While reading chapters 2 and 3 for class tomorrow, we come across the theme of identity as being very prominent in “Through the Looking-Glass & What Alice Found There”. We saw identity as a large theme in “Alice’s Adventures in Wonderland” (especially when she was talking to the caterpillar and reciting what she thought she knew/should know) and it is now again showing up in Looking-Glass (when she talks to the Gnat and is in the woods with the fawn). This seems to be a strong theme in Carroll’s works. Any ideas or suggestions as to why?
Today in class we talked about the ending of Alice in Wonderland, and the significance of Alice obtaining the authority to stand up against the court and finally get out of Wonderland. My thought about the ending kinda ties in with the Victorian Age and the “lessons” that the kids during that time would learn.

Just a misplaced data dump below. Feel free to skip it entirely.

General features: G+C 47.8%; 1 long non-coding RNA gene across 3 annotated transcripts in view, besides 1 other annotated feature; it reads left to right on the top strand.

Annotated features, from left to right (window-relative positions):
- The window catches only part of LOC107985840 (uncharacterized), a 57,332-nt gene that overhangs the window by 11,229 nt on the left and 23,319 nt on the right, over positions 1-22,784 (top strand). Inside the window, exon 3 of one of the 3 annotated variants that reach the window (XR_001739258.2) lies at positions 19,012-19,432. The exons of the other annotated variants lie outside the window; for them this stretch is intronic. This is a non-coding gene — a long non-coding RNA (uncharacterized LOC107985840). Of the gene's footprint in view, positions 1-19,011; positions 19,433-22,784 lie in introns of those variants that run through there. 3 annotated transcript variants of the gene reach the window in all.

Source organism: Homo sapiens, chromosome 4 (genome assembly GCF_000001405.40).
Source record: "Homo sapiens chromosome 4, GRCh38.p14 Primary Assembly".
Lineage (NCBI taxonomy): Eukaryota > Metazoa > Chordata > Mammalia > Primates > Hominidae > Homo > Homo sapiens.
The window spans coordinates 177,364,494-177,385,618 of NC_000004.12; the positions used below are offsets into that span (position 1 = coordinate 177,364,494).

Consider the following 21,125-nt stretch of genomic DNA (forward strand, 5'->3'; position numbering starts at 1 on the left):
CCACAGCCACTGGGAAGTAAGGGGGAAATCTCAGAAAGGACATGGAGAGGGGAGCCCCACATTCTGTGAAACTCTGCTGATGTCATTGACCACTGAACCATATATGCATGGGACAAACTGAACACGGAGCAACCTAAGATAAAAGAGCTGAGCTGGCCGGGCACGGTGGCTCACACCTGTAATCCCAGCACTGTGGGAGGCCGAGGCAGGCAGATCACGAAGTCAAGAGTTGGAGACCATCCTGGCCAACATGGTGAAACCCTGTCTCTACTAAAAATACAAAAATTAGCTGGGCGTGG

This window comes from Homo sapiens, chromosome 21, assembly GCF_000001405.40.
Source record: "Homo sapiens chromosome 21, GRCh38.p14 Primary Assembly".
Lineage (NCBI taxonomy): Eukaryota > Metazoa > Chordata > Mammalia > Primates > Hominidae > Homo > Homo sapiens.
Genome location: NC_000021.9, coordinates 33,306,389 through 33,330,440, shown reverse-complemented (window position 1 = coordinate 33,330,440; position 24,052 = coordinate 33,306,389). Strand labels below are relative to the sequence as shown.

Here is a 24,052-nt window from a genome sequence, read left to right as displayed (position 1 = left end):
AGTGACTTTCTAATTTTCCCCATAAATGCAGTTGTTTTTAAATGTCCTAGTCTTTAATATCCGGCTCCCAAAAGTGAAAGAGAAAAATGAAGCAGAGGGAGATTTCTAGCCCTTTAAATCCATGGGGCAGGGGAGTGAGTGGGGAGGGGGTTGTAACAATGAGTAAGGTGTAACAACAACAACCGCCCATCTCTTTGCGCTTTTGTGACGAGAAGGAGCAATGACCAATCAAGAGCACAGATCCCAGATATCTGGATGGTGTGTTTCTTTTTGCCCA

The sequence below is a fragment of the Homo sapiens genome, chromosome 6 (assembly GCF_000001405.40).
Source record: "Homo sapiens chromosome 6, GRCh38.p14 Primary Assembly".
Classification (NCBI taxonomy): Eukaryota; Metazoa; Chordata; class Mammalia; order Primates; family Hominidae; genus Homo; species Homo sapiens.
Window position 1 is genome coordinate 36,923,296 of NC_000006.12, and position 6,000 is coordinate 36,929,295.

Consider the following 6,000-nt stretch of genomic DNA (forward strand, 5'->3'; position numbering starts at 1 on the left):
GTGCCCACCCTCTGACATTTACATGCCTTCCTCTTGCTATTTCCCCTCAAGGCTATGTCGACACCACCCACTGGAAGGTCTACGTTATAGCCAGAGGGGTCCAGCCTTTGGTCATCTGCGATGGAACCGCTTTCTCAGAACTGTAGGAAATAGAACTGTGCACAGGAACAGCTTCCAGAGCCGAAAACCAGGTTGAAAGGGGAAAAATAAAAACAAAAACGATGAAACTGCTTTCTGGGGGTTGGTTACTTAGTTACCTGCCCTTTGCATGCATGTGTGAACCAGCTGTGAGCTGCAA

Maybe Wonderland was a lesson that Alice needed in order to learn how to stand up for who she was and for her beliefs, even if that does go against the beliefs of what a Victorian woman/girl could and should do. Maybe being able to control her size shows how Alice can control her emotions and her actions outside of Wonderland and when to stand up for herself and her beliefs at certain and appropriate times.
Leave comments and input, I would love to know what you guys think!